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and an extratextual one (see Ette 2010a: 987- 8). On an intratextual level, literary texts present different events, narrators, and characters who often possess, articulate or represent (explicitly or implicitly) par- ticular forms of life, ways of living and thus different kinds of life knowledge. The challenge, as Ette explicates, is “to understand the dynamic modeling of characters as complex choreographies of individuals who possess different kinds of life knowledge” (ibid.: 988). Thinking of literary characters as choreographies of life knowledge, the

, however, “the simple act of gathering” at the theatre 118 Home/Fronts is crucial to create a public yet safe space for alternative representations (Editor’s 2). Colleran observes that live performance competes with the “spectacle” of media representation and its deceptive “sense of immediacy”; before theatre can achieve its own “political effect,” it must prevail against media images present in the minds of audiences (15, 20). The plays, however, do not only compete with but also integrate different me- dia: video recordings, radio snippets, choreography, music, and

“predominantly white” Manhattan environment and the manners of the old- er black generation hostile to ‘street’ culture makes it hard, almost impossi- ble, for him to do “rapid cultural 180s” à la Touré. Consider the description of a handshake routine performed by Benji’s friends Marcus and Bobby: “Slam, grip, flutter, snap. Or was it slam, flut- ter, grip, snap? I was all thumbs when it came to shakes.” Benji, who only perceives “a blur of choreography” reasons: “I had all summer to get it right, unless someone went back to the city and returned with some new variation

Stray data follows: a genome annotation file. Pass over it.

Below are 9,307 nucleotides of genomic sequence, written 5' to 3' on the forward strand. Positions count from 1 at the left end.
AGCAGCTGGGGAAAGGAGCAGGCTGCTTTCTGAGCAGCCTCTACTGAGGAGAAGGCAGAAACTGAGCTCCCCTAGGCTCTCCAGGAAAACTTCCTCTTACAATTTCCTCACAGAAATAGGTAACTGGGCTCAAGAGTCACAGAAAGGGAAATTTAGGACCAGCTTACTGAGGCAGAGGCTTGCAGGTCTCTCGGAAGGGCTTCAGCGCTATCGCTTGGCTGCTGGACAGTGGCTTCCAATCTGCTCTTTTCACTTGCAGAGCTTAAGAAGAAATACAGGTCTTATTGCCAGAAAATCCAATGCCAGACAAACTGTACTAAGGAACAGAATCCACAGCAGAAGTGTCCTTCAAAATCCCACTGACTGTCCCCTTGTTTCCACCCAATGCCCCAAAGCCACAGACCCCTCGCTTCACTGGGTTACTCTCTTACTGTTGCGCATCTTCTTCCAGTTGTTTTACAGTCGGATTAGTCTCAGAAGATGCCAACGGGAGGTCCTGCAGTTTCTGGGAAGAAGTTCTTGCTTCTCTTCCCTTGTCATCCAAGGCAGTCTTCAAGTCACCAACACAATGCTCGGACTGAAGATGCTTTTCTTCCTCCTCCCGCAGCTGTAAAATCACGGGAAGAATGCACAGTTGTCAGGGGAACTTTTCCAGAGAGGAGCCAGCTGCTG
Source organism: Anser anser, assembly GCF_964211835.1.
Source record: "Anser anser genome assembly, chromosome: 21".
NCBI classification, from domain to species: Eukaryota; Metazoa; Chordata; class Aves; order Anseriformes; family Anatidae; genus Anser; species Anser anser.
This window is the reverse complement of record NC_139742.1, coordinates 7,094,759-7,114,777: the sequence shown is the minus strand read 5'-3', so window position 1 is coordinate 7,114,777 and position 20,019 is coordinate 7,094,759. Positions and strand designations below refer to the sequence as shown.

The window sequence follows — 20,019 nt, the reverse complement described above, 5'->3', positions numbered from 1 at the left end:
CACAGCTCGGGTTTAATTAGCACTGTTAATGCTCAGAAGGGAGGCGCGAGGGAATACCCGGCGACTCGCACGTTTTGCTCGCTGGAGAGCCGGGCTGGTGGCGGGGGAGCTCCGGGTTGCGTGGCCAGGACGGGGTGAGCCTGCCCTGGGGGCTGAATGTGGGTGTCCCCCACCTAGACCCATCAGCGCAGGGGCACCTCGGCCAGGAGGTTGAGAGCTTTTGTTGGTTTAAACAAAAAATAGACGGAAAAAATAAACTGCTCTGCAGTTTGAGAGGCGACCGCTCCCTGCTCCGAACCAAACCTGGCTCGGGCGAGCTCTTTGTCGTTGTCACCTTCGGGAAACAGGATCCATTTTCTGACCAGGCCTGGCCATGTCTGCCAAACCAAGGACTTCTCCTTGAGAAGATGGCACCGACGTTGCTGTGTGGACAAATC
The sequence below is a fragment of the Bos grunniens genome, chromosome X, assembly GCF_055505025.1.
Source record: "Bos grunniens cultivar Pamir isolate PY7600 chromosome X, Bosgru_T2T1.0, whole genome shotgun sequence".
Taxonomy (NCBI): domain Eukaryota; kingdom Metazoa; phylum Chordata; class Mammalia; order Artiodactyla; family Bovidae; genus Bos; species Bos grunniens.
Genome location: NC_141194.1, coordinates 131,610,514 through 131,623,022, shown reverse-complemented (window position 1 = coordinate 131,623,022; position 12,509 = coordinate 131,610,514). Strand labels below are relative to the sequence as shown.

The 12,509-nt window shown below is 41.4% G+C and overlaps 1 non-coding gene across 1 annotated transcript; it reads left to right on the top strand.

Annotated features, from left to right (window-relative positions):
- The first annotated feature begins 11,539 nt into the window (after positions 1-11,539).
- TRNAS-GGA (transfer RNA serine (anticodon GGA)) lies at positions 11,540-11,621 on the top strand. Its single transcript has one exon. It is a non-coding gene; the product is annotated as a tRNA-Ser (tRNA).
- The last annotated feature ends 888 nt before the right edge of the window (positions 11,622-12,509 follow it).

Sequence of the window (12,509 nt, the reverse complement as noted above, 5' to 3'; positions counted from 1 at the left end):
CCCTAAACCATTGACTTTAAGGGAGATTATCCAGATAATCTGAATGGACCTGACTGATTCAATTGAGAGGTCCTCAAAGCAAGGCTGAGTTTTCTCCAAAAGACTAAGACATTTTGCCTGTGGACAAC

the silenced and the dead. They may tell their own truths and voice their individual histories; histories, that is to say, that run counter to the narratives of dominant history whose unreliability tends to be disavowed in a culture of certainty. And yet, in so doing Zero Patience also reflects on the camp classics – the MGM musicals, the choreographies of Busby Berkeley and the water-ballet revues of 24 | CAMP COMFORTS Esther Williams – in order to examine them in the act of their restag- ing. This brief analysis of Zero Patience already shows that the

). Whitehead divides his zombies into “average skels” (Z 33)—the cannibalistic group of zombies that “twist their bodies in unison,” as if following a “dumb choreography” (Z 20) to feed jointly on their human prey—and “harmless stragglers” (Z 33)—“the things” (Z 77) that form “a succession of imponderable tableaux” (Z 48) that stay immobile and completely oblivious to both the world and their possible prey forever. Counterbalancing the savage horde of the cannibalistic undead is the civil heroism of the “American Phoenix” (Z 79). Erecting barricades between their